Cloud Data Storage Patterns: Data Warehouse vs. Data Lake vs. Data Lakehouse

We live in an era dominated by the cloud. Each day more technologies and terms emerge and evolve. Rapid development and innovation are catalyzing data generation and it grows by the day. Knowing fundamental things such as data warehouse vs. data lake vs. data lakehouse comes in handy in the longer run.

Businesses are now investing in new technologies to store and manage their data and capitalize on it in the most efficient way possible. Real-time data brings numerous benefits but storing it is the real challenge.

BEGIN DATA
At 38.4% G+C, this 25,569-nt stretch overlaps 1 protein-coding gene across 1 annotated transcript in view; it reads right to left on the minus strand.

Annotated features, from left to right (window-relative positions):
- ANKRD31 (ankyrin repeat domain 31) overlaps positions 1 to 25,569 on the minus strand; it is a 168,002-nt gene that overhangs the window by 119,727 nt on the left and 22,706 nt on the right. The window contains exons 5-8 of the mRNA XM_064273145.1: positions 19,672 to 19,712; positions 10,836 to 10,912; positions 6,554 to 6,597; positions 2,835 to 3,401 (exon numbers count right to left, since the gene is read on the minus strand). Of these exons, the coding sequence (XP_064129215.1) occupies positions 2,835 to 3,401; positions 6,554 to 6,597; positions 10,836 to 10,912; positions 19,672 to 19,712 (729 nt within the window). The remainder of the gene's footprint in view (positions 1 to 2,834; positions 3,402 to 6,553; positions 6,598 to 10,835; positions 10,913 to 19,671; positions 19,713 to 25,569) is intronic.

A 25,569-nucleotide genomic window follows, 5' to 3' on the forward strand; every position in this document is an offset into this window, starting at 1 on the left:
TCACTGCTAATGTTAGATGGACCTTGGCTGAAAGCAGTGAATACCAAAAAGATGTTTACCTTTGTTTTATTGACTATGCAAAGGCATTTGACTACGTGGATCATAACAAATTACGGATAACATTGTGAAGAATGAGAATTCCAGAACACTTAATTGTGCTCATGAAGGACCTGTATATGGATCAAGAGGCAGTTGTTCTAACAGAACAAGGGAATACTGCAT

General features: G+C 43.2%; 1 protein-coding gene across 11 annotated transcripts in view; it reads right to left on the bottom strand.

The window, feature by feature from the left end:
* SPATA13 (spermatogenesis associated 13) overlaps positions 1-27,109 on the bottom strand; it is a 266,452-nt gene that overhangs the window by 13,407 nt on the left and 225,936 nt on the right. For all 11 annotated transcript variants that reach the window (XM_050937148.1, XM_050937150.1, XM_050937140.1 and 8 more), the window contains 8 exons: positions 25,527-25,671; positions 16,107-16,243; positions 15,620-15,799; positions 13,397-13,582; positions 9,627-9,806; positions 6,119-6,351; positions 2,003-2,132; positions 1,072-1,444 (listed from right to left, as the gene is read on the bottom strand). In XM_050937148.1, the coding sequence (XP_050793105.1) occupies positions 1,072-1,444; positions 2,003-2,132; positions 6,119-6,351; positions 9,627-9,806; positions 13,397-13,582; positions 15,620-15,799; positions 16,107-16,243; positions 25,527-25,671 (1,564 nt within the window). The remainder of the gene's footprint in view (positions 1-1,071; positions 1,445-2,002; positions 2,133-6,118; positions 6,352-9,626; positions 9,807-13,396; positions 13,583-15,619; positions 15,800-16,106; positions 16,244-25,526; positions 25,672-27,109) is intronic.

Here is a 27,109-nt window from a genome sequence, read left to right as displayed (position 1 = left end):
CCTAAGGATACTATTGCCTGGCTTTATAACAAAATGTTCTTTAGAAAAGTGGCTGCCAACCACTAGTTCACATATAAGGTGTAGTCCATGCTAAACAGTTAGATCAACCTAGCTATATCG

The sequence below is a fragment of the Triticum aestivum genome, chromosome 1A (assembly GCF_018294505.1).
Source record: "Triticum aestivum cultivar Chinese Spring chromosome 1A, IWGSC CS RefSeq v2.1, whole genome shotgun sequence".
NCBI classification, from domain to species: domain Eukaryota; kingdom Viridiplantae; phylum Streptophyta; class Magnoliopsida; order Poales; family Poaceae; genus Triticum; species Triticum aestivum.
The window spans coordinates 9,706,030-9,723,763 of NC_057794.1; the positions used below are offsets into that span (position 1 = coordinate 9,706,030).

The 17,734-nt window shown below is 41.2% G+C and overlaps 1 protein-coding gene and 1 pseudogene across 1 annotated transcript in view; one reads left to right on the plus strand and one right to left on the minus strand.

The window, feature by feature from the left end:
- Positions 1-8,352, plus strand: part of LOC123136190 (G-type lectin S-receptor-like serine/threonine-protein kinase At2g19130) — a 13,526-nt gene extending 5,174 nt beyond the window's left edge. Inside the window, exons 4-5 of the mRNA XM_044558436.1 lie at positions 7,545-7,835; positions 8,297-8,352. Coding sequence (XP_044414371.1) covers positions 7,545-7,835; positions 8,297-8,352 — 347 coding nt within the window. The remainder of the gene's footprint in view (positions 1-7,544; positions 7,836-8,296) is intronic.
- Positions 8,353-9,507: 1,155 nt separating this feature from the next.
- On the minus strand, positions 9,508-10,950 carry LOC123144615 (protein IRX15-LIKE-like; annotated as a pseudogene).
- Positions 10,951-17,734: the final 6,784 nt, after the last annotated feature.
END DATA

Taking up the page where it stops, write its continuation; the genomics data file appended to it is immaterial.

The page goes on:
There are so many data storage systems available that it can be quite stressful to understand the difference and determine the suitable one.

That is exactly why in this article, we will compare the main three data storage architectures: data warehouses vs data lakes vs data lakehouses.

What is a Data Warehouse?

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A data warehouse can be defined as a repository for massive amounts of structured data from different sources. It is precisely designed to store structured, curated data.

This works by organizing datasets into tables and columns. Once your data is available in the data warehouse it is made conveniently available for users for dashboards, reporting, and business intelligence.

Normally, data falls under three categories:

  • Structured data – This is the most quantitative data and is incredibly organized. For instance, names, addresses, contact, social security numbers, birthdays, geolocation, etc.,